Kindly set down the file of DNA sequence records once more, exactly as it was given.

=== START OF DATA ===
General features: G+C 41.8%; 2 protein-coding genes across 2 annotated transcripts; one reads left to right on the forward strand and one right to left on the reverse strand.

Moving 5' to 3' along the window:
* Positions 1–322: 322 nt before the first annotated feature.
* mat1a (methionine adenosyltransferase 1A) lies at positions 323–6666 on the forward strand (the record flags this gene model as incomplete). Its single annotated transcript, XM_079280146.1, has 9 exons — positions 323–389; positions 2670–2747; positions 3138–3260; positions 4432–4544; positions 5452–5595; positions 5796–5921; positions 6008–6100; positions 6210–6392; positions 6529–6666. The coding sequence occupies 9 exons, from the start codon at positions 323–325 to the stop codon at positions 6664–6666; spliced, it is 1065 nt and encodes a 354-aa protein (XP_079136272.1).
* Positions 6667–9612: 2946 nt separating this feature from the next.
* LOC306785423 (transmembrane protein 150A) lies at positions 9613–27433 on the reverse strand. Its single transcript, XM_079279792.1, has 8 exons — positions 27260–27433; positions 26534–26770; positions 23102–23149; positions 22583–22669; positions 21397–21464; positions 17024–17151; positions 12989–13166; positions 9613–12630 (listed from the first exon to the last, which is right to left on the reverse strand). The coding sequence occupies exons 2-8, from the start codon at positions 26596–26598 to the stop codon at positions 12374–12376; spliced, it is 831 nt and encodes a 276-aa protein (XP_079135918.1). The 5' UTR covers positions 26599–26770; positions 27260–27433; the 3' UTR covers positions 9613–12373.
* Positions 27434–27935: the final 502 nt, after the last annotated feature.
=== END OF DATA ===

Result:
General features: G+C 41.8%; 2 protein-coding genes across 2 annotated transcripts; one reads left to right on the forward strand and one right to left on the reverse strand.

Moving 5' to 3' along the window:
* Positions 1–322: 322 nt before the first annotated feature.
* mat1a (methionine adenosyltransferase 1A) lies at positions 323–6666 on the forward strand (the record flags this gene model as incomplete). Its single annotated transcript, XM_079280146.1, has 9 exons — positions 323–389; positions 2670–2747; positions 3138–3260; positions 4432–4544; positions 5452–5595; positions 5796–5921; positions 6008–6100; positions 6210–6392; positions 6529–6666. The coding sequence occupies 9 exons, from the start codon at positions 323–325 to the stop codon at positions 6664–6666; spliced, it is 1065 nt and encodes a 354-aa protein (XP_079136272.1).
* Positions 6667–9612: 2946 nt separating this feature from the next.
* LOC306785423 (transmembrane protein 150A) lies at positions 9613–27433 on the reverse strand. Its single transcript, XM_079279792.1, has 8 exons — positions 27260–27433; positions 26534–26770; positions 23102–23149; positions 22583–22669; positions 21397–21464; positions 17024–17151; positions 12989–13166; positions 9613–12630 (listed from the first exon to the last, which is right to left on the reverse strand). The coding sequence occupies exons 2-8, from the start codon at positions 26596–26598 to the stop codon at positions 12374–12376; spliced, it is 831 nt and encodes a 276-aa protein (XP_079135918.1). The 5' UTR covers positions 26599–26770; positions 27260–27433; the 3' UTR covers positions 9613–12373.
* Positions 27434–27935: the final 502 nt, after the last annotated feature.